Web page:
4.Build relational capital. Quality relationships move the leader’s vision and the work of the district forward. Be sure you devote time to building and sustaining authentic relationships with all stakeholders in your district. See the full article
a.How have you built relationships throughout the district and community?
b.With whom do you still need to develop a relationship?
Need to Motivate Teachers to Come to Your District?
Host a field trip! By partnering with teacher preparation programs, several rural Colorado districts have connected aspiring teachers to the benefits of living in their respective community and teaching in their district.
Through a rural immersion program, students visit several rural districts. They spend time touring businesses and meeting staff and students in the schools. The purpose is to provide students with an introduction to both the school district and the community in advance of field experiences. School leaders can help dispel any myths or inaccurate mental models associated with teaching in a particular community or school as well as market the advantages.
Regardless of the situation, the ideas of this article transfer well to any school or district. In your mentoring partnership you might reflect on the following:
How well do we connect aspiring teachers to our district AND community in advance of field experiences?
What might a field trip to our community look like?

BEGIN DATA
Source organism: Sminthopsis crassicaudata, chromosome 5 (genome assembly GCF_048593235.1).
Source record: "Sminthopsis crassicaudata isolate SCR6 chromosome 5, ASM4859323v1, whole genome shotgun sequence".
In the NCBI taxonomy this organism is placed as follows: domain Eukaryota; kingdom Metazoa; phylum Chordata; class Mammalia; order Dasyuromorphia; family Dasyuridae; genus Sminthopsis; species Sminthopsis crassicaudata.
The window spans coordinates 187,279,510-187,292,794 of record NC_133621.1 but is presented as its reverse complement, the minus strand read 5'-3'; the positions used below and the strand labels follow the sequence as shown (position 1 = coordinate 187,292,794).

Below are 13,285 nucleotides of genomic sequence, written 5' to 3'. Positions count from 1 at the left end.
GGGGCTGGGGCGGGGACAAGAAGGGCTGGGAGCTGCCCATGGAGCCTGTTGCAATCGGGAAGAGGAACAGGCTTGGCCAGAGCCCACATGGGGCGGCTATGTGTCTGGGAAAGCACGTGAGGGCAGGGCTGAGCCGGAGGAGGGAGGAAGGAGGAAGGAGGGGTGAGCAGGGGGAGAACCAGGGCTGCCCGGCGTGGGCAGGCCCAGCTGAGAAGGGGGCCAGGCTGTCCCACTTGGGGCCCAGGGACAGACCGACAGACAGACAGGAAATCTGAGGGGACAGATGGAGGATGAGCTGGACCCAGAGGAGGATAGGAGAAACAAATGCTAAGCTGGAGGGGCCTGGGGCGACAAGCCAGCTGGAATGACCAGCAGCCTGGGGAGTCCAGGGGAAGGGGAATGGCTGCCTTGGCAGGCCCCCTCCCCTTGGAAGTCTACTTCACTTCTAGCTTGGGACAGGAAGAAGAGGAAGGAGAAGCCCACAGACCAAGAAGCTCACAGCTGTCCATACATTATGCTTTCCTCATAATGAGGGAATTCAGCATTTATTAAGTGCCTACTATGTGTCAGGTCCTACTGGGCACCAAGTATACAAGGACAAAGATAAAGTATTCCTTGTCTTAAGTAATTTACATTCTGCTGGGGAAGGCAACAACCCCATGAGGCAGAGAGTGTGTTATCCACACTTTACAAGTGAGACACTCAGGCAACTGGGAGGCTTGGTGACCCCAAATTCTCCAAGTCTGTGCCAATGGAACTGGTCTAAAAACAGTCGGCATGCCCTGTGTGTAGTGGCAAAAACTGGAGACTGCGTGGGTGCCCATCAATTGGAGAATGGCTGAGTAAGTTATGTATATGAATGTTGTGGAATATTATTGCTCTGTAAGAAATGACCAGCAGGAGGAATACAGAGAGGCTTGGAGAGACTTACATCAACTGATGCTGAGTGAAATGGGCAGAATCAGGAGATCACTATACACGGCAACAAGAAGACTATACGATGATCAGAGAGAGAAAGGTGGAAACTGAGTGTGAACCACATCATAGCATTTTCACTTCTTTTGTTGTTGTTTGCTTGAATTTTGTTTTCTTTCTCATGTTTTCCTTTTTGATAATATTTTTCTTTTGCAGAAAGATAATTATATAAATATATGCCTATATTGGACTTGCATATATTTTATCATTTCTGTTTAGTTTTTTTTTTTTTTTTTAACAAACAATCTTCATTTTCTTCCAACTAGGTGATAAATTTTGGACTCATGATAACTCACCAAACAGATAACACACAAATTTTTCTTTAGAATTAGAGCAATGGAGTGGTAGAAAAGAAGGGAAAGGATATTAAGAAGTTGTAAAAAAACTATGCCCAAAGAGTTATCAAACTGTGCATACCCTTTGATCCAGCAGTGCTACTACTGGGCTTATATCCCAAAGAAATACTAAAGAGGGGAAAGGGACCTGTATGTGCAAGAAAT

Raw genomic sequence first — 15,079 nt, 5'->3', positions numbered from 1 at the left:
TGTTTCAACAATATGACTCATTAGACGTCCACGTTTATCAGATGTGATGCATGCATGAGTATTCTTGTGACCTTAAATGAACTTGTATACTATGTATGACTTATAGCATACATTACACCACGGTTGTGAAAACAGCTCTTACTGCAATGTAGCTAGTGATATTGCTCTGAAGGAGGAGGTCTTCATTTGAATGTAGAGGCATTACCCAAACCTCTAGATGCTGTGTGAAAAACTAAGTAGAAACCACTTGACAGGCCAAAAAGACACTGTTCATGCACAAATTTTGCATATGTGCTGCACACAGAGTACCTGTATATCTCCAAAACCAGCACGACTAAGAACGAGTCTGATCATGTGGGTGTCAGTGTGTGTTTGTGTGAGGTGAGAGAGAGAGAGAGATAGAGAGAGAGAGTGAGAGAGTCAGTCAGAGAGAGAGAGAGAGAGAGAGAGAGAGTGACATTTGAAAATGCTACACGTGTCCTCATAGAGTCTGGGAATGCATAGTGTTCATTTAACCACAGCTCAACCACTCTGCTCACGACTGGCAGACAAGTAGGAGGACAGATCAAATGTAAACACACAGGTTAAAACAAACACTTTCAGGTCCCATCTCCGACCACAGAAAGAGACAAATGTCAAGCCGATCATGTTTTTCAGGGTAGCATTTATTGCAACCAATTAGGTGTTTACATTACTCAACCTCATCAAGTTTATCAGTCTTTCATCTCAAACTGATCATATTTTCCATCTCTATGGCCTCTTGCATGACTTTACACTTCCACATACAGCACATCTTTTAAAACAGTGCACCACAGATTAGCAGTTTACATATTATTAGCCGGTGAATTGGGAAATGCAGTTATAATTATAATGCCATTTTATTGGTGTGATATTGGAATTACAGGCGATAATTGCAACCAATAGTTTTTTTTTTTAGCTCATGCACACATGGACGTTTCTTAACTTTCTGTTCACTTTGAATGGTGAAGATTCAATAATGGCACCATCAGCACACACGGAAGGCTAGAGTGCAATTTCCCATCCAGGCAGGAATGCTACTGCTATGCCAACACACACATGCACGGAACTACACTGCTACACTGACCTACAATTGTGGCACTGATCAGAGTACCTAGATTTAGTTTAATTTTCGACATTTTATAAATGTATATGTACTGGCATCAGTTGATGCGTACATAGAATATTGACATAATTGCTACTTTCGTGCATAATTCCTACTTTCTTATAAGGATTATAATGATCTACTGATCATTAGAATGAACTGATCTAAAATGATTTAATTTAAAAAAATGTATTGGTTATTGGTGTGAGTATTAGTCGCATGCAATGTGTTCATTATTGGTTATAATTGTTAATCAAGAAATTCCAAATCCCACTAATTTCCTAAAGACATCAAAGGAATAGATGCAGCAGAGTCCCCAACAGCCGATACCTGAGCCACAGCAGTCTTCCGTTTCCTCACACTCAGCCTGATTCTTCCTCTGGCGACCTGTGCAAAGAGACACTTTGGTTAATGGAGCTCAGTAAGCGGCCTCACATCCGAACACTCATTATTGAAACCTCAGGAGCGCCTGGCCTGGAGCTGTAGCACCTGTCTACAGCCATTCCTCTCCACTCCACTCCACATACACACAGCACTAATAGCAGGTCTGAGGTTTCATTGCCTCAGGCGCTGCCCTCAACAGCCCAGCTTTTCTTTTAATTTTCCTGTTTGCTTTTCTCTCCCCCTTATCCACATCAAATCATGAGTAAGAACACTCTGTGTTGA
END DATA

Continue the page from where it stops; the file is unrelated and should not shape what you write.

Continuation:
What connections do we already have to teacher preparation programs and how might we use these connections to advance promotion of our district?
With what other prep programs might we consider a partnership?
Looking for ways to teach civic participation and increase students’ sense of social responsibility? Giving students a voice in your budgeting process may be the answer!
Several districts are engaging in Participatory Budgeting, a process through which monies are allocated to address a specific need. Students work in teams or individually to identify these needs in their schools, develop a solution, and campaign for support to stakeholders. Through a voting process, the winning project is determined.
In a New York district, students researched and promoted projects like a greenhouse that would serve multiple purposes—raising food for those in need, providing community service hours, and protecting the environment. Other students created a project to transform a classroom into a multi-purpose studio that would allow for yoga and dance classes as well as create space for extracurriculars like cheerleading practice. Another group, after finding traces of lead in the water, proposed a filtered water fountain.
As part of their project development, students connect with community members to gather input and feedback, wrestle with the challenge of civic engagement, and navigate the complexities of project development in general. Students explain that Participatory Budgeting has engaged them more in their community and increased the likelihood they will continue to be involved in other democratic processes.